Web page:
I'm still thinking about it, but in the meantime I have a new practice of starting each day thinking of three things that I'm grateful for.

Today, for example:
  • I'm grateful for the three editing jobs scheduled for later this week (and that I don't have to do any of them today!).
  • I'm grateful that the treatment for my kitty Fenton's newly discovered heart murmur is simple and inexpensive.
  • I'm grateful that I have some fresh pear-and-carrot muffins to eat for breakfast.
Probably there's more to say about all of this, but I want to get upstairs now and get the ice back on my knee. I'm just doing ice therapy, not drugs; we'll see how I feel tomorrow morning.

Till then!

— Lady C


  1. I totally love your musings on gratitude! Just exactly what I needed to read this morning! And brava for all the positive things you're doing. :-) -- SDF

    1. And brava right back atcha! I'm so happy that the gratitude piece spoke to you. Also: I have quoted you one thousand times already this year ("just walking to the bus stop feels like the March of the F--- Penguins") and I always think of you when Cole Porter comes up on my iPod. Someday, perhaps, we will walk slowly together . . .

  2. I am grateful you went for a walk EVEN IF YOU DID IT WITHOUT ME! And if you ever want, I will walk with you TO food. :-)

    1. You are the cutest and best girl EVER! ♥♥♥

  3. Aaargh!
    I thought I'd saved my comment so I could post it after I'd signed in, and while I didn't have to pick out a picture of a bowl of soup (there is no bowl of soup in these pictures), I didn't in fact save the comment, but rather a sentence from my own post...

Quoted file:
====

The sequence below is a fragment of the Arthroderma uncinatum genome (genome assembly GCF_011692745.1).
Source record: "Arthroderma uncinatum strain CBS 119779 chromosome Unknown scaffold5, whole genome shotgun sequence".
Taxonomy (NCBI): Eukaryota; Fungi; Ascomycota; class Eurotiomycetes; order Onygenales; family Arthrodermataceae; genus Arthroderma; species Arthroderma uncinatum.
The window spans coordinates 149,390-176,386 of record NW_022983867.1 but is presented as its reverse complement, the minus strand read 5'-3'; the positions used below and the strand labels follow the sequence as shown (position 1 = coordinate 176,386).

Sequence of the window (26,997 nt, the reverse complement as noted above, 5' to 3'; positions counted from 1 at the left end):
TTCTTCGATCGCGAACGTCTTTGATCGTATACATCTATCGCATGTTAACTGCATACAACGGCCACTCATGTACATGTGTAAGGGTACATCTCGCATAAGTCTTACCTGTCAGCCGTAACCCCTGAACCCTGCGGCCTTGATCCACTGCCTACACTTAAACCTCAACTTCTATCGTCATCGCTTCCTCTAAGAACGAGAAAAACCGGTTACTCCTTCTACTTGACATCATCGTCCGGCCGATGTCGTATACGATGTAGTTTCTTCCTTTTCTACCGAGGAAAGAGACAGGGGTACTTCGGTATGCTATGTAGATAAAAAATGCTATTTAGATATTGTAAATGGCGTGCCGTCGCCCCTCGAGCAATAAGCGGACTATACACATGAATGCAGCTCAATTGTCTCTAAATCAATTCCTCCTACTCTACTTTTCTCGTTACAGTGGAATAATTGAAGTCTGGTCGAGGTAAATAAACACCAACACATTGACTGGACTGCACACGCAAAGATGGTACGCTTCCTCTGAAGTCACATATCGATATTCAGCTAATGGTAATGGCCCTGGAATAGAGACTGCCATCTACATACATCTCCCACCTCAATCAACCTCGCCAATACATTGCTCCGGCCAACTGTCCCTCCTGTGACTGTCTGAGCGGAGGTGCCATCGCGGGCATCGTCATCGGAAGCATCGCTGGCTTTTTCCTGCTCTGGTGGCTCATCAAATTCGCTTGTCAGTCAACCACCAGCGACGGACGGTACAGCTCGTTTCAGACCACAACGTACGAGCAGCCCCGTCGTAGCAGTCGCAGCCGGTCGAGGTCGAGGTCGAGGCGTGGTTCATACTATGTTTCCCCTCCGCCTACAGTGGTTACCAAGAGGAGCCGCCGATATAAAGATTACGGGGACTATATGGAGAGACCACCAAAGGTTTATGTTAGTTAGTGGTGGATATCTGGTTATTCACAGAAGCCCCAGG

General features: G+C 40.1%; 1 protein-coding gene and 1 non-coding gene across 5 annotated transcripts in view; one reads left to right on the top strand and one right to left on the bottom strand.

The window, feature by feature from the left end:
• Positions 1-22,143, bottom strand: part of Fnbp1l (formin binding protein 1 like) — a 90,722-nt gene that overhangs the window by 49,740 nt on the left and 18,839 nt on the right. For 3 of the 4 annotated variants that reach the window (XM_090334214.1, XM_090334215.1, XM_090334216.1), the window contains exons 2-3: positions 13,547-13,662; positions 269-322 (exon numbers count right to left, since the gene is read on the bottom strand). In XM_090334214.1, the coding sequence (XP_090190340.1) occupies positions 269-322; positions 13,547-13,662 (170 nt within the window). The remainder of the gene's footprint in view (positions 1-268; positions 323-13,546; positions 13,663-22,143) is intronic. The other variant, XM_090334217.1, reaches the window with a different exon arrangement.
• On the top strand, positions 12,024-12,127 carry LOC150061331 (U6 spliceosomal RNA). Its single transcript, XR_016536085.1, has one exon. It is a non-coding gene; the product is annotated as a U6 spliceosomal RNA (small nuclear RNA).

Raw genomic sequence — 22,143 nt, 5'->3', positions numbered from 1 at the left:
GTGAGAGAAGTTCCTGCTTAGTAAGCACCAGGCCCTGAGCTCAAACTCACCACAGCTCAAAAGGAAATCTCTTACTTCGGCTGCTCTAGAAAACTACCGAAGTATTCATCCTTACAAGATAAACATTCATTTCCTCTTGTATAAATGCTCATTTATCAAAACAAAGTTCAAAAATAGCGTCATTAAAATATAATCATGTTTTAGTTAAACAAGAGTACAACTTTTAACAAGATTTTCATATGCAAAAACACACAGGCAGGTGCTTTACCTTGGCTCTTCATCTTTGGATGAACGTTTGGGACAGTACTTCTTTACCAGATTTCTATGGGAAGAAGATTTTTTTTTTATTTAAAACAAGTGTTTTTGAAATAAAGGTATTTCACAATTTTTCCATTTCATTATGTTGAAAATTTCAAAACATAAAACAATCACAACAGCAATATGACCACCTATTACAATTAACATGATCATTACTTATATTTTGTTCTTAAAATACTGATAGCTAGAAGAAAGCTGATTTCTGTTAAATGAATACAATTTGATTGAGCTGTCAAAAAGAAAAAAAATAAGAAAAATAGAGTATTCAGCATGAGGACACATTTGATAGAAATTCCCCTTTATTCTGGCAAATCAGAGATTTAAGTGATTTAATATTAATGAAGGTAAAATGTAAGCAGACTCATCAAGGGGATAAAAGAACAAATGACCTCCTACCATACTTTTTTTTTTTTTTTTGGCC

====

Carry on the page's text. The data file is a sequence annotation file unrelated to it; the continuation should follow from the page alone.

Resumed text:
Anyway, Marz is dancing about, like a puppy waiting for us to go for a walk, so I can't rewrite it now---more later!
    I AM going for a walk!

    1. Tell Marz that I thought of her when David Soul came up on my iPod -- yes, I know she's a Starsky girl rather than a Hutch girl, but isn't it nice to be thought warmly of by a total stranger 2,000 miles away? :)

      Sorry for all the trouble you're having with the Comments feature! I appreciate hearing from you so much, so thanks for hanging in there. Enjoy your walk!

    2. You have David Soul on your iPod???
      That's so excellent / hilarious! Does this mean you're a Hutch girl?

      If I had to choose, I guess I'd take Hutch over Starsky. However, from where I sit, Starsky is giving me a smoldering come-hither gaze, and I can tell he really wants me to join him on the roof of his car, so he's kind of growing on me.
      (That means that from where I'm sitting on this couch, I can't help seeing the full-size poster in Marz's room. We live in a tiny apartment, so her fandom kind of bleeds all over.)
      In the past few months, I've learned more about these guys than I ever thought possible, having lived almost 54 years knowing, basically, nothing.

      Funny thing---people here (Minneapolis) keep telling me they went to school with David Soul or his Solberg relatives---because he really did go to college here, and his first child grew up here.

      Oh! I just remembered: my friend who went to school with David S's child knows *your* B-T friend here Julie C.!!!
      Small world.

      The comments problem only happened because I hadn't signed into my account BEFORE I started writing.
      Pure laziness...